http://www.huffingtonpost.com/2014/06/26/companies-minimum-wage_n_5530835.html

Fact-Checking Walmart’s Fact-Check Of The New York Times – Mark Gongloff Posted: 06/24/2014 3:25 pm EDT


Accused of paying its workers too little, Walmart has responded in the most 2014 way possible: by being snarky on the Internet with a “fact check.” Unfortunately, it is longer on snark than on facts.

Walmart rep David Tovar recently took a digital red pen and marked up a New York Times opinion column by Timothy Egan that suggested Walmart could help fix America’s income inequality problem simply by raising wages for its low-paid workers. It was a fun idea with a lot of viral potential, and way cheaper than actually paying a living wage.

thanks for sharing

So. Hilarious. At least to right-wingers: The Wall Street Journal’s in-houserape apologist James Taranto called it “devastating.” NewsBusters called it not just “devastating” but also “spirited.” Tucker Carlson’s Daily Caller called it “EPIC.”

In the face of such success, it seems almost unsporting to fact-check Walmart’s fact-check — almost, but not quite. (Tovar’s full fact-check can be seen at the end of this story.)

can we see your math

Egan accused Walmart of draining U.S. tax coffers because its workers make so little that they have to go on food stamps and other public assistance to make ends meet. “We are the largest tax payer in America,” Tovar countered. “Can we see your math?”

Actually, we would like to see Walmart’s math, because Exxon Mobil, Chevron, Apple and Wells Fargo paid more in taxes than Walmart, according to a January study by 24/7 Wall Street. That study used 2012 data in some cases, but fresher numbers haven’t changed the picture much, according to HuffPost’s review of company financial reports. It could be that Tovar meant that Walmart has the biggest U.S. tax bill, but that would also not be correct — Apple paid more in U.S. taxes than Walmart in the latest fiscal year. Wells Fargo, too, if you count deferred taxes, as the bank does, taking a hit to earnings.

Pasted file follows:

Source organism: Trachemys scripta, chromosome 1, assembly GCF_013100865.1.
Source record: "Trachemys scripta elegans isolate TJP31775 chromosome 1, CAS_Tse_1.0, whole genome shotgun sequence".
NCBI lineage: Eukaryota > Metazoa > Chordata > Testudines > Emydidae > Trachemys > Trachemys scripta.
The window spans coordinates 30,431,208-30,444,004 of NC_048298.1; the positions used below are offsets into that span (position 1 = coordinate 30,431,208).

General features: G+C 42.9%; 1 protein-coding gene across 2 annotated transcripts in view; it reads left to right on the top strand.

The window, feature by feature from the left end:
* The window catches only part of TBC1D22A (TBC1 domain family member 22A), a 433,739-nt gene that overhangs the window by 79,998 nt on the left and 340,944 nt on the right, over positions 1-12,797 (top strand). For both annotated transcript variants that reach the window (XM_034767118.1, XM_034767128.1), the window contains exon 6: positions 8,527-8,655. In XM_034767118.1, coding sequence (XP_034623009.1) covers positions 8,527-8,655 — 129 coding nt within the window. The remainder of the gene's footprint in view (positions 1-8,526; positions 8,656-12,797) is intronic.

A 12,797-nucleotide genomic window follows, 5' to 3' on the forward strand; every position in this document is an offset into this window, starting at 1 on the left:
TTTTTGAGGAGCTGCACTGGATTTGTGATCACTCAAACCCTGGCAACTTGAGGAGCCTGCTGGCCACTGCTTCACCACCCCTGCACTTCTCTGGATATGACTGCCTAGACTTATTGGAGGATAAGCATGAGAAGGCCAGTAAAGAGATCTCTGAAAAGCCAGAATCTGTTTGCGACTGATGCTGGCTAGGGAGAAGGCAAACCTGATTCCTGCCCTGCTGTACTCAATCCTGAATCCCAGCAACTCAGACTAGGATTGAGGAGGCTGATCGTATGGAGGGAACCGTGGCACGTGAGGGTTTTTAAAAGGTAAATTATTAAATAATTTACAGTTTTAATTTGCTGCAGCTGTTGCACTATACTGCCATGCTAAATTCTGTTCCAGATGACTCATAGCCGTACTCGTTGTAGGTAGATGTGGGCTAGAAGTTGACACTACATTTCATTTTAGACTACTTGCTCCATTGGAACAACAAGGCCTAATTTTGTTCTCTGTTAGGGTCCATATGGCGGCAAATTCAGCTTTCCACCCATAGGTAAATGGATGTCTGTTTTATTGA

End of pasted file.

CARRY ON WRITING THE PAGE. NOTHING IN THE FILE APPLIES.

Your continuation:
Walmart spokesman Kory Lundberg said in a phone interview that the company was looking into the discrepancy.

Walmart does pay a lot in taxes, for sure — more than $6 billion in U.S. federal taxes alone in its latest fiscal year. But by not paying its workers a living wage, which does force some unknown number of them onto public assistance, its policies also arguably eat into a lot of tax revenue. A recent study by Americans For Tax Fairness estimated that Walmart workers cost the U.S. government $6.2 billion a year. The group also estimated that Walmart and its founding Walton family cost the government another $1.6 billion in tax revenue through various tax loopholes.

we see more associates

Walmart has repeatedly disputed the ATF’s $6.2 billion number, and Tovar did so again in his fact-check. Trouble is, Walmart never offers any numbers of its own. Tovar claimed, “We see more associates move off of public assistance as a result of their job at Walmart.” But that is not a particularly informative statement. “More” than what? Do more associates move off of public assistance than move on to it? How many move in each direction annually? Tovar’s link takes you to one person’s story in a YouTube video — which, thanks, but without hard numbers, this is not so much a fact-check as it is an unsubstantiated assertion.

Walmart’s Lundberg said the company has studied the number of its workers who are on public assistance, but declined to share its data.

“There are people that come to Walmart on public assistance, and through their job at Walmart, we see that most are able to move off of it within a couple of years,” he said.

politifact